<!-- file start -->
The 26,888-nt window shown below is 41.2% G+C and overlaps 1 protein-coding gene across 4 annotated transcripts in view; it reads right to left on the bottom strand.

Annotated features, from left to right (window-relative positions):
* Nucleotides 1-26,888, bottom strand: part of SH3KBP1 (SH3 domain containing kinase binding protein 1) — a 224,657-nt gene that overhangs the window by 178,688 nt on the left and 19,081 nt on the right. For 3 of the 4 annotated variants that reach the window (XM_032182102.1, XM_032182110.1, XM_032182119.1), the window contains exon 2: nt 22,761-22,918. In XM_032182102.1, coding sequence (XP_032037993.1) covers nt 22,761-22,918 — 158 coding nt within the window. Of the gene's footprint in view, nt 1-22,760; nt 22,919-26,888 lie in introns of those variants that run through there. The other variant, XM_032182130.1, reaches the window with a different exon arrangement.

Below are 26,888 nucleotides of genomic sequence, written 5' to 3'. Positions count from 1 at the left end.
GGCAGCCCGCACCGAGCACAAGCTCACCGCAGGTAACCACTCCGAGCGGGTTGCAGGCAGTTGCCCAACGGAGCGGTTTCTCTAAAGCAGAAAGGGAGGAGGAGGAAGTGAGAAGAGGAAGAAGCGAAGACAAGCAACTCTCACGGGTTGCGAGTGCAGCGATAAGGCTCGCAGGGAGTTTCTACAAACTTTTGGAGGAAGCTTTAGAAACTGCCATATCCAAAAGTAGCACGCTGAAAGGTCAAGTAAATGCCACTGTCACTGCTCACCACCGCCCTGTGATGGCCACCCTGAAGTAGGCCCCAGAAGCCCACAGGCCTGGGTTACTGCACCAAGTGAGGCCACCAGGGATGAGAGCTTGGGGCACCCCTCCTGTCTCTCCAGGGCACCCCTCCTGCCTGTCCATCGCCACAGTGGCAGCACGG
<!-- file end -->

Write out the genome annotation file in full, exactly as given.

The 26,888-nt window shown below is 41.2% G+C and overlaps 1 protein-coding gene across 4 annotated transcripts in view; it reads right to left on the bottom strand.

Annotated features, from left to right (window-relative positions):
* Nucleotides 1-26,888, bottom strand: part of SH3KBP1 (SH3 domain containing kinase binding protein 1) — a 224,657-nt gene that overhangs the window by 178,688 nt on the left and 19,081 nt on the right. For 3 of the 4 annotated variants that reach the window (XM_032182102.1, XM_032182110.1, XM_032182119.1), the window contains exon 2: nt 22,761-22,918. In XM_032182102.1, coding sequence (XP_032037993.1) covers nt 22,761-22,918 — 158 coding nt within the window. Of the gene's footprint in view, nt 1-22,760; nt 22,919-26,888 lie in introns of those variants that run through there. The other variant, XM_032182130.1, reaches the window with a different exon arrangement.

Below are 26,888 nucleotides of genomic sequence, written 5' to 3'. Positions count from 1 at the left end.
GGCAGCCCGCACCGAGCACAAGCTCACCGCAGGTAACCACTCCGAGCGGGTTGCAGGCAGTTGCCCAACGGAGCGGTTTCTCTAAAGCAGAAAGGGAGGAGGAGGAAGTGAGAAGAGGAAGAAGCGAAGACAAGCAACTCTCACGGGTTGCGAGTGCAGCGATAAGGCTCGCAGGGAGTTTCTACAAACTTTTGGAGGAAGCTTTAGAAACTGCCATATCCAAAAGTAGCACGCTGAAAGGTCAAGTAAATGCCACTGTCACTGCTCACCACCGCCCTGTGATGGCCACCCTGAAGTAGGCCCCAGAAGCCCACAGGCCTGGGTTACTGCACCAAGTGAGGCCACCAGGGATGAGAGCTTGGGGCACCCCTCCTGTCTCTCCAGGGCACCCCTCCTGCCTGTCCATCGCCACAGTGGCAGCACGG